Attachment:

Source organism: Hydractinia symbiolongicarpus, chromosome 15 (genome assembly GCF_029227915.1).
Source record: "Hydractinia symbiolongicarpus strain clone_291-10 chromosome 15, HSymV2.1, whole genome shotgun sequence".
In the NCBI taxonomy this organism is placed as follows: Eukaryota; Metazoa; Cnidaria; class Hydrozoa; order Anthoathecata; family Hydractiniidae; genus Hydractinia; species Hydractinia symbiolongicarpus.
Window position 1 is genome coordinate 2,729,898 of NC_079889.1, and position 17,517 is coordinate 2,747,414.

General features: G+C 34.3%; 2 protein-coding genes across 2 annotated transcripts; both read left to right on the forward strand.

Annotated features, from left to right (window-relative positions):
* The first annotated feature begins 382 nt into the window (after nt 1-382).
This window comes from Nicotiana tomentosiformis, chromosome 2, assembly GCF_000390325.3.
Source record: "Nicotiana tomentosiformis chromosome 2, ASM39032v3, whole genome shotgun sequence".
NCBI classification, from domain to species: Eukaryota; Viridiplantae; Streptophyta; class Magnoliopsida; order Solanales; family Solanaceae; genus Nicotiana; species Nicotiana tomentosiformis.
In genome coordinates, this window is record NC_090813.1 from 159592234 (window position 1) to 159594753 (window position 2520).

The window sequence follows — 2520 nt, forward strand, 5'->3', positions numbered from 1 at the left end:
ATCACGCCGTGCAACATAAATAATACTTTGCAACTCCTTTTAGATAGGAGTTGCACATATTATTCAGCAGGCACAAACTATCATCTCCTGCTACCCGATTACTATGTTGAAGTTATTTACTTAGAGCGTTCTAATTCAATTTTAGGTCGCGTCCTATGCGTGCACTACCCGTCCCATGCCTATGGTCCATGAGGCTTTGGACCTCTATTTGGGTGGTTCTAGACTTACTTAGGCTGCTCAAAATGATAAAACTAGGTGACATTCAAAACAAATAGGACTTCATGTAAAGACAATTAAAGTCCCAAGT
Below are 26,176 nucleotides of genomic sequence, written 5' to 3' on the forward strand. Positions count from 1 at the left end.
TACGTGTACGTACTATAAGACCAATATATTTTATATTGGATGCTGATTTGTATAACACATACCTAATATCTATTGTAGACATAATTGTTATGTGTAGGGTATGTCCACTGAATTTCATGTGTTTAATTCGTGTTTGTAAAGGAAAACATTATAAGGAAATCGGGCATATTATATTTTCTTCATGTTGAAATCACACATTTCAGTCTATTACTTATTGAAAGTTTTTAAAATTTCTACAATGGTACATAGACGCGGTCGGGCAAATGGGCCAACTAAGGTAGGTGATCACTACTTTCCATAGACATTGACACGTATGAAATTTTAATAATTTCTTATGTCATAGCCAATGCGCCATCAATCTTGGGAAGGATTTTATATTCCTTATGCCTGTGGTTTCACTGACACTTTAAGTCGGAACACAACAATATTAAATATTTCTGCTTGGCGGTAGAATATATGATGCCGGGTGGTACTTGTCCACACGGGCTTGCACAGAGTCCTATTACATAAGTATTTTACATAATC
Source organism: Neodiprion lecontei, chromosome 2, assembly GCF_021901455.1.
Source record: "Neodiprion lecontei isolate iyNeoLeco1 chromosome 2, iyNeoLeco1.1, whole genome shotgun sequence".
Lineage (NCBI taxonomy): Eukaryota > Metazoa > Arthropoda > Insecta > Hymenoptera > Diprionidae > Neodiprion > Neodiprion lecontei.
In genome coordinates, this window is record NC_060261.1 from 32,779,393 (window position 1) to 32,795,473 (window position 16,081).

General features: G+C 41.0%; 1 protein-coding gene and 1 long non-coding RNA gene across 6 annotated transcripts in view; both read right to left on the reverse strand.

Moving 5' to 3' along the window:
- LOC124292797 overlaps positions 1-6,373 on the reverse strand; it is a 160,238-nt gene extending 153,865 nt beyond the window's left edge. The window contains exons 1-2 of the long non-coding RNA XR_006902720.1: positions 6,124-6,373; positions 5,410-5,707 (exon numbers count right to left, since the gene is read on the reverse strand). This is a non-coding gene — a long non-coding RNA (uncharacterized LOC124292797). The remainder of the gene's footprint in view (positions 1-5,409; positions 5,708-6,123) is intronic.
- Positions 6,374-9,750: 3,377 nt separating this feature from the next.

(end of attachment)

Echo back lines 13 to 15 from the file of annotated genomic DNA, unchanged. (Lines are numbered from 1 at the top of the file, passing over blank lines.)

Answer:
ATCACGCCGTGCAACATAAATAATACTTTGCAACTCCTTTTAGATAGGAGTTGCACATATTATTCAGCAGGCACAAACTATCATCTCCTGCTACCCGATTACTATGTTGAAGTTATTTACTTAGAGCGTTCTAATTCAATTTTAGGTCGCGTCCTATGCGTGCACTACCCGTCCCATGCCTATGGTCCATGAGGCTTTGGACCTCTATTTGGGTGGTTCTAGACTTACTTAGGCTGCTCAAAATGATAAAACTAGGTGACATTCAAAACAAATAGGACTTCATGTAAAGACAATTAAAGTCCCAAGT
Below are 26,176 nucleotides of genomic sequence, written 5' to 3' on the forward strand. Positions count from 1 at the left end.
TACGTGTACGTACTATAAGACCAATATATTTTATATTGGATGCTGATTTGTATAACACATACCTAATATCTATTGTAGACATAATTGTTATGTGTAGGGTATGTCCACTGAATTTCATGTGTTTAATTCGTGTTTGTAAAGGAAAACATTATAAGGAAATCGGGCATATTATATTTTCTTCATGTTGAAATCACACATTTCAGTCTATTACTTATTGAAAGTTTTTAAAATTTCTACAATGGTACATAGACGCGGTCGGGCAAATGGGCCAACTAAGGTAGGTGATCACTACTTTCCATAGACATTGACACGTATGAAATTTTAATAATTTCTTATGTCATAGCCAATGCGCCATCAATCTTGGGAAGGATTTTATATTCCTTATGCCTGTGGTTTCACTGACACTTTAAGTCGGAACACAACAATATTAAATATTTCTGCTTGGCGGTAGAATATATGATGCCGGGTGGTACTTGTCCACACGGGCTTGCACAGAGTCCTATTACATAAGTATTTTACATAATC